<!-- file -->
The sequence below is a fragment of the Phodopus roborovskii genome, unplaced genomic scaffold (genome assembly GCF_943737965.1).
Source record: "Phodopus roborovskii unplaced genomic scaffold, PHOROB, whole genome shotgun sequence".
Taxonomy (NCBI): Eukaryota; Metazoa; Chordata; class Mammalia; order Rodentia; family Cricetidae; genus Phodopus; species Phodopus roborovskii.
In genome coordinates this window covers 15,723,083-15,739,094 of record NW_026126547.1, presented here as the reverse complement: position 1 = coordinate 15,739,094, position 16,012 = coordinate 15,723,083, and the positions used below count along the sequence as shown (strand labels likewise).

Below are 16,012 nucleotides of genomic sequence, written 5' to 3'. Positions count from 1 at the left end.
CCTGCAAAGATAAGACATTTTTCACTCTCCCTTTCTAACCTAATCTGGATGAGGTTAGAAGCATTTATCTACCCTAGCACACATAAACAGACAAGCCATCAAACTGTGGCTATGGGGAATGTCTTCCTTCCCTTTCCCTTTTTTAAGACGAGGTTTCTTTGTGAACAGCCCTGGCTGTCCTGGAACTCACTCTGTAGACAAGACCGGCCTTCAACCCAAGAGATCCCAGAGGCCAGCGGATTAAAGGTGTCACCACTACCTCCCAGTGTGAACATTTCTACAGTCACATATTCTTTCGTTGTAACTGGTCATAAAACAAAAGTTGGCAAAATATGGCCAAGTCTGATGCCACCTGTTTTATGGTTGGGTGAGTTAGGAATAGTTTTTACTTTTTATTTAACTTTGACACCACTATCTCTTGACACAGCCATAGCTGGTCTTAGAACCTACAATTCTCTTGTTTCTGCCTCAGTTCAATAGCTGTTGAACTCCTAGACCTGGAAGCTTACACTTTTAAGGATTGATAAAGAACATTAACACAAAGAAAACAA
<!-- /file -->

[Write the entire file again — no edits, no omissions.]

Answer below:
The sequence below is a fragment of the Phodopus roborovskii genome, unplaced genomic scaffold (genome assembly GCF_943737965.1).
Source record: "Phodopus roborovskii unplaced genomic scaffold, PHOROB, whole genome shotgun sequence".
Taxonomy (NCBI): Eukaryota; Metazoa; Chordata; class Mammalia; order Rodentia; family Cricetidae; genus Phodopus; species Phodopus roborovskii.
In genome coordinates this window covers 15,723,083-15,739,094 of record NW_026126547.1, presented here as the reverse complement: position 1 = coordinate 15,739,094, position 16,012 = coordinate 15,723,083, and the positions used below count along the sequence as shown (strand labels likewise).

Below are 16,012 nucleotides of genomic sequence, written 5' to 3'. Positions count from 1 at the left end.
CCTGCAAAGATAAGACATTTTTCACTCTCCCTTTCTAACCTAATCTGGATGAGGTTAGAAGCATTTATCTACCCTAGCACACATAAACAGACAAGCCATCAAACTGTGGCTATGGGGAATGTCTTCCTTCCCTTTCCCTTTTTTAAGACGAGGTTTCTTTGTGAACAGCCCTGGCTGTCCTGGAACTCACTCTGTAGACAAGACCGGCCTTCAACCCAAGAGATCCCAGAGGCCAGCGGATTAAAGGTGTCACCACTACCTCCCAGTGTGAACATTTCTACAGTCACATATTCTTTCGTTGTAACTGGTCATAAAACAAAAGTTGGCAAAATATGGCCAAGTCTGATGCCACCTGTTTTATGGTTGGGTGAGTTAGGAATAGTTTTTACTTTTTATTTAACTTTGACACCACTATCTCTTGACACAGCCATAGCTGGTCTTAGAACCTACAATTCTCTTGTTTCTGCCTCAGTTCAATAGCTGTTGAACTCCTAGACCTGGAAGCTTACACTTTTAAGGATTGATAAAGAACATTAACACAAAGAAAACAA